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“Ask yourself: so what?”

“Ask yourself: so what?”

When art meets science

Who: Johannes Bögershausen, PhD candidate at SBE

Book: Presentation Zen, Garr Reynolds

Target group: students of the School of Business and Economics

“As a tutor I see a lot of presentations by master’s students and I wish more of them had read books like Presentation Zen by Garr Reynolds.” The German Johannes Bögershausen, a PhD candidate at the Department of Marketing and Supply Chain Management, read the book a long time ago, but appreciated the simple advice of the American author. “It’s more like an instruction book with lots of visualizations. It’s original, inspiring and well written. He gives, as the subheading says, simple ideas on presentation design and delivery.”
The author Garr Reynolds lives in Japan; his approach has a Japanese flavour, with lessons from the Zen arts. “I remember him using two Japanese words, dakara nani, meaning ‘so what?’ When preparing for a presentation you should always put yourself in the shoes of the audience, and ask: ‘so what?’ What has the audience learned after my presentation? What’s in it for them?” Another good piece of advice: “If you have to create a PowerPoint presentation, don’t start by sitting in front of the computer. Get out, go to the park or a café, take a piece of paper and sketch the structure. Know your message, know the purpose of your talk, know the audience.”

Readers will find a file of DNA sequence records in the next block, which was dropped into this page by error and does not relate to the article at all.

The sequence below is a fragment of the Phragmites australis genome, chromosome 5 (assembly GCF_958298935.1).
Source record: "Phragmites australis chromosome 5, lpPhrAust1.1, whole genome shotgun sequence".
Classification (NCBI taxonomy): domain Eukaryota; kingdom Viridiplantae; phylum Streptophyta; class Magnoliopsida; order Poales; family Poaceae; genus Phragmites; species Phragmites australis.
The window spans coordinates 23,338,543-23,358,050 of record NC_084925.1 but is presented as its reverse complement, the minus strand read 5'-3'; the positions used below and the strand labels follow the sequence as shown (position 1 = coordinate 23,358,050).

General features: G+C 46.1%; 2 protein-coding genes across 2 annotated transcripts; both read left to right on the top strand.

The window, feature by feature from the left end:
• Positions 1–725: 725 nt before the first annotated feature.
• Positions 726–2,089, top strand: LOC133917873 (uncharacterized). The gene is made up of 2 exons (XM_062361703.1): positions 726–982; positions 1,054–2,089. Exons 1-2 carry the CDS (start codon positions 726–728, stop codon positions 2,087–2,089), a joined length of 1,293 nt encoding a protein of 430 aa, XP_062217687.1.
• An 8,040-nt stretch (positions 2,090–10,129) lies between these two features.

What are the main things that concern Bögershausen in today’s student presentations? “I feel that some of them could have deliberated more about structure. Consequently, many want to tell everything, so you end up with far too much text on the slide. Sometimes it’s more powerful to work with one picture and one word. I also notice inconsistent use of font and unprofessional images. It’s a pity, because there are so many sources of high quality images on the internet.”
Reynolds’s book is not only about storytelling, but also about the visual side of presentation, such as the rule of thirds. Bögershausen draws two horizontal and two vertical lines on a piece of paper, resulting in nine rectangles. He circles the intersections, referring to a basic photographing technique. “These are the areas you should place your main image or text. If you do it somewhere else, it doesn’t feel right for the audience.”
Shouldn’t the university put more effort into teaching these skills? “Public-speaking skills are very important, but I understand why university doesn’t make them its core business. Yet, students should really understand that university is a perfect learning environment. If you mess up a presentation here, it doesn’t seriously harm you, as it can do in later life at work.”  



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